May is National Skin Cancer Detection and Prevention Month, and the National Council on Skin Cancer Prevention has declared the Friday before Memorial Day, May 27, 2016, “Don’t Fry Day” to encourage sun safety awareness.
Why? Memorial Day is the unofficial start to summer, when many will head outdoors, so it’s important to avoid overexposure to the sun’s ultraviolet (UV) rays. There are more than 3.5 million new cases of skin cancer diagnosed and 2.2 million people treated in the U.S. every year, according to the Council, which adds that cases of melanoma continue to rise at a rate faster than that of any of the seven most common cancers.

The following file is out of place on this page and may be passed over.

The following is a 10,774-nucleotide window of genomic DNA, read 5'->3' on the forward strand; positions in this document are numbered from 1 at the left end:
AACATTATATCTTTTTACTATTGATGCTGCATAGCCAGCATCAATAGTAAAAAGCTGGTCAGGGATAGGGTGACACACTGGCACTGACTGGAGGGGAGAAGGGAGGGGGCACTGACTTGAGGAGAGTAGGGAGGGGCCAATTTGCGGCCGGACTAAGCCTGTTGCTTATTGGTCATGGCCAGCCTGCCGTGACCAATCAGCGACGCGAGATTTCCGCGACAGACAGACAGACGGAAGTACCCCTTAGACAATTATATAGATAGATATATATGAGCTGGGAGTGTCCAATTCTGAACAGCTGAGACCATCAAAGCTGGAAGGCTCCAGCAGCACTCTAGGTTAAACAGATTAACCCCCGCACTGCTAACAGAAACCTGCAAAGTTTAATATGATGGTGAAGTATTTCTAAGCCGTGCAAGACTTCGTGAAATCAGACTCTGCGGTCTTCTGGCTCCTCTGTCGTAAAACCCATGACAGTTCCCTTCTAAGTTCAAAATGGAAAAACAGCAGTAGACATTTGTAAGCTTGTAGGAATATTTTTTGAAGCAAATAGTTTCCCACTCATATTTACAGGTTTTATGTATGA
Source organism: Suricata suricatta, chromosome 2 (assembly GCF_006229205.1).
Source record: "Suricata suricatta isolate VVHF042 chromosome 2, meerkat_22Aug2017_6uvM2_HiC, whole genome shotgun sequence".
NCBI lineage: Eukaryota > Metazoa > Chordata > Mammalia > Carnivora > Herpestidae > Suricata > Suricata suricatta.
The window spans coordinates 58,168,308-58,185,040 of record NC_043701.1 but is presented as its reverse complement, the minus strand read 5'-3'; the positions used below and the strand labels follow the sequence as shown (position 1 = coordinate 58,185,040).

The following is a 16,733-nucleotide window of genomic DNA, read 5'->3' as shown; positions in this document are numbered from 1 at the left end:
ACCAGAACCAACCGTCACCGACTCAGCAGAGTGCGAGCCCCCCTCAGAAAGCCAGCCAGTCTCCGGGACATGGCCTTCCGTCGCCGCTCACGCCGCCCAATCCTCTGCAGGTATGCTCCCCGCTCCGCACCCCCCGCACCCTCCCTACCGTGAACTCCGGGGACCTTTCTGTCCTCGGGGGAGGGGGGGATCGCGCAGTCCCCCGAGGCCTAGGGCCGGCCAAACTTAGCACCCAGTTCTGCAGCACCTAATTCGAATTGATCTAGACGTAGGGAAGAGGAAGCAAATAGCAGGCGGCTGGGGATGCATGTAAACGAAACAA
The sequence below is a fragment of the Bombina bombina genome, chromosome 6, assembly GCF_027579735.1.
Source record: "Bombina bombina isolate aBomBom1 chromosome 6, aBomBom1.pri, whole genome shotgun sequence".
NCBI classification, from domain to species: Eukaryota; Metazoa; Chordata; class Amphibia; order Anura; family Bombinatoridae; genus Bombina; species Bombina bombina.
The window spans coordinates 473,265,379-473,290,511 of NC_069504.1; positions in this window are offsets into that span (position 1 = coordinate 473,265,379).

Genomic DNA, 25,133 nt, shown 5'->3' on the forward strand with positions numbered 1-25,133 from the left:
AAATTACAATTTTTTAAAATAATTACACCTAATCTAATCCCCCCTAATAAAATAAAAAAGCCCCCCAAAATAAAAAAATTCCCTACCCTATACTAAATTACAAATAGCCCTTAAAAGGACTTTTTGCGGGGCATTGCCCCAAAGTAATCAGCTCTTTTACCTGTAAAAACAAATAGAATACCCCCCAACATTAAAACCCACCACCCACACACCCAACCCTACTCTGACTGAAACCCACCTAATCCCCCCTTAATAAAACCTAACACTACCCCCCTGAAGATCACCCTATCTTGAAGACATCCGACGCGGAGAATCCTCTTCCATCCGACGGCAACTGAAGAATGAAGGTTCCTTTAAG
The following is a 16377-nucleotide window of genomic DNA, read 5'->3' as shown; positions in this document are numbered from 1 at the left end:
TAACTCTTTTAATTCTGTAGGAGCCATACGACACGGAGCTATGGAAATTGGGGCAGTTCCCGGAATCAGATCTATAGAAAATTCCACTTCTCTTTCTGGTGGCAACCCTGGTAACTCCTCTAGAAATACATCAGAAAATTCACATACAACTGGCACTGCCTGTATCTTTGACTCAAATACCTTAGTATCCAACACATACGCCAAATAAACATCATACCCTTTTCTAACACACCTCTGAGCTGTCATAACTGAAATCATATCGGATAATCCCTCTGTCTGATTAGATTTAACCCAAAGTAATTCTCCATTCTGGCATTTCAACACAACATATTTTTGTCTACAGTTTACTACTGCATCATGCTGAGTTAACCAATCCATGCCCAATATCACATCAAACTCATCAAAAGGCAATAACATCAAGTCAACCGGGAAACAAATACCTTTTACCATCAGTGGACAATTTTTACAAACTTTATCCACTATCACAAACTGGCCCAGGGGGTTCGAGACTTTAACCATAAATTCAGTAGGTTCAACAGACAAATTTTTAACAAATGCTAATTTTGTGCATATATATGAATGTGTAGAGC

The American Cancer Society estimates that one American dies every hour from skin cancer and this year predicts more than 73,870 new cases of malignant melanoma as well as two million new cases of basal cell and squamous cell skin cancers.
Fair-skinned people are more susceptible to skin cancer, although people of all races can be at risk. Those who have a family history of skin cancer, lots of moles or freckles, or a history of severe sunburns early in life are at a higher risk, warns the Council.
Skin cancer is highly curable if found early. The Council encourages sunseekers to Slip! Slop! Slap!…and Wrap when outdoors — slip on a shirt, slop on broad spectrum sunscreen with SPF 30 or higher, slap on a wide-brimmed hat, and wrap on sunglasses. Don’t forget to examine your skin regularly and recognize changes in moles and skin growths.